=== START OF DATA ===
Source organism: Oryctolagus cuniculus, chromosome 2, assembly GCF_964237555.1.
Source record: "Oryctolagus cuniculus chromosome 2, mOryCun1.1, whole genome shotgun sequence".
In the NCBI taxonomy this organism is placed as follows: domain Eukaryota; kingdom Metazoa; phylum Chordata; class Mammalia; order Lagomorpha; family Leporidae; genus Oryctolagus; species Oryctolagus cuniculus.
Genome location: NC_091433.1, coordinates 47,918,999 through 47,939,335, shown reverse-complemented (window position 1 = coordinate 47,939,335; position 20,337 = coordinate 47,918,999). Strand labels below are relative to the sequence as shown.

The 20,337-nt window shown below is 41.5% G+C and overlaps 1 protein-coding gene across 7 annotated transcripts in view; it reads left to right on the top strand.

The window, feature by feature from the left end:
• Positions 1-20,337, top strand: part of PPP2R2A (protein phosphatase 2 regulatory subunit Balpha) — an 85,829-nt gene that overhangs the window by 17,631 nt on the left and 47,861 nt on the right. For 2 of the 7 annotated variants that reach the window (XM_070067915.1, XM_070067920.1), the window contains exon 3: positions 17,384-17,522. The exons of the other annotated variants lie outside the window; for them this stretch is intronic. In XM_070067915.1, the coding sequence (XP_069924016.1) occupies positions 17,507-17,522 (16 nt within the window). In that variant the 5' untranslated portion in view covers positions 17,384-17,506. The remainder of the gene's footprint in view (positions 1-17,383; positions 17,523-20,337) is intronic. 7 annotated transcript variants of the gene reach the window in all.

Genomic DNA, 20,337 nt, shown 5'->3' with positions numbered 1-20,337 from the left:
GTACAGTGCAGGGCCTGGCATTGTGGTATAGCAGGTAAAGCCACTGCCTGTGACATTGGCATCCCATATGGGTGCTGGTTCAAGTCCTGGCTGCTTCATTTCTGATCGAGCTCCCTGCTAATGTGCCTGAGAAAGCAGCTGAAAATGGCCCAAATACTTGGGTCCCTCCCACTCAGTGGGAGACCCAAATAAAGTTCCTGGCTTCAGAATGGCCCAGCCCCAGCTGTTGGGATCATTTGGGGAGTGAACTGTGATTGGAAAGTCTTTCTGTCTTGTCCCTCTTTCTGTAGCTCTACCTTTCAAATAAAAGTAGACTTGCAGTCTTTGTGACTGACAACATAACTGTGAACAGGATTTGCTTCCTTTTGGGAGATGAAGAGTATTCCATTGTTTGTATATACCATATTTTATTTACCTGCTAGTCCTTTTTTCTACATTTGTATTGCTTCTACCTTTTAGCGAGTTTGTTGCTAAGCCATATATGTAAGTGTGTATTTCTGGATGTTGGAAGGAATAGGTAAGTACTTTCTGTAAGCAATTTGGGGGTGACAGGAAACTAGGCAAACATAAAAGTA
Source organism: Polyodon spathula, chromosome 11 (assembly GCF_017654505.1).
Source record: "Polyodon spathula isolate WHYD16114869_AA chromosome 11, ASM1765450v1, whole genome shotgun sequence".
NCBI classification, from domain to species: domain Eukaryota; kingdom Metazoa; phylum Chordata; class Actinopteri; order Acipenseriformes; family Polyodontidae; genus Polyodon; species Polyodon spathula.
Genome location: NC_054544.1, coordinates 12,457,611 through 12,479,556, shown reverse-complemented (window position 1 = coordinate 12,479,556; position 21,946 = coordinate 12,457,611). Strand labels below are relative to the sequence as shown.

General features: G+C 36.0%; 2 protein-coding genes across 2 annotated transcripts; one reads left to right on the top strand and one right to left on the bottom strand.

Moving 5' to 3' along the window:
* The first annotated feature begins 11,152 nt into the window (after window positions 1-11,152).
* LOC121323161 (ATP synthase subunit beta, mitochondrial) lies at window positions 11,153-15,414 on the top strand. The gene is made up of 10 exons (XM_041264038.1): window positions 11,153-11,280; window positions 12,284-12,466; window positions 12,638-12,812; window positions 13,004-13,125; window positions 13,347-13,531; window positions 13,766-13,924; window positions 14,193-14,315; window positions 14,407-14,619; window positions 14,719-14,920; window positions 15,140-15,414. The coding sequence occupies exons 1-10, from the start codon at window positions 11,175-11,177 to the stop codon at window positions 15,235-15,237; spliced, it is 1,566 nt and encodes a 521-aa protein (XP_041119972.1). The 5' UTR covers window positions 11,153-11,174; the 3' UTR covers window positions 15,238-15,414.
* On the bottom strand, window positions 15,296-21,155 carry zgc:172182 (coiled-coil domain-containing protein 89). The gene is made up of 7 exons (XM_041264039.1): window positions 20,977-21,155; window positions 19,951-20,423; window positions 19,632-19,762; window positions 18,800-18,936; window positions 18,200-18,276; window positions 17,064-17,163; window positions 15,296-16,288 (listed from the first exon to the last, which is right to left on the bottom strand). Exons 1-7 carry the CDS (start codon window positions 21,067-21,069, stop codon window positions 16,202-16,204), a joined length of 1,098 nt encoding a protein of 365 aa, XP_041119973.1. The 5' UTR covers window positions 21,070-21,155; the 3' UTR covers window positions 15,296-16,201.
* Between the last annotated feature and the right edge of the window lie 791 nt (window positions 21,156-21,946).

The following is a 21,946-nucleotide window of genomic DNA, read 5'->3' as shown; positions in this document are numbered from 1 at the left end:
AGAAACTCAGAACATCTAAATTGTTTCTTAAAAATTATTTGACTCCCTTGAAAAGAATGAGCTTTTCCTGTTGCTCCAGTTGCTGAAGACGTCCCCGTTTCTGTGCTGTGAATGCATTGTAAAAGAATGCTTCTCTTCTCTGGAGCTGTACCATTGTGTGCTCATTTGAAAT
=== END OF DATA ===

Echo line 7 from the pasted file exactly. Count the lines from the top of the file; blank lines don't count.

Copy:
• Positions 1-20,337, top strand: part of PPP2R2A (protein phosphatase 2 regulatory subunit Balpha) — an 85,829-nt gene that overhangs the window by 17,631 nt on the left and 47,861 nt on the right. For 2 of the 7 annotated variants that reach the window (XM_070067915.1, XM_070067920.1), the window contains exon 3: positions 17,384-17,522. The exons of the other annotated variants lie outside the window; for them this stretch is intronic. In XM_070067915.1, the coding sequence (XP_069924016.1) occupies positions 17,507-17,522 (16 nt within the window). In that variant the 5' untranslated portion in view covers positions 17,384-17,506. The remainder of the gene's footprint in view (positions 1-17,383; positions 17,523-20,337) is intronic. 7 annotated transcript variants of the gene reach the window in all.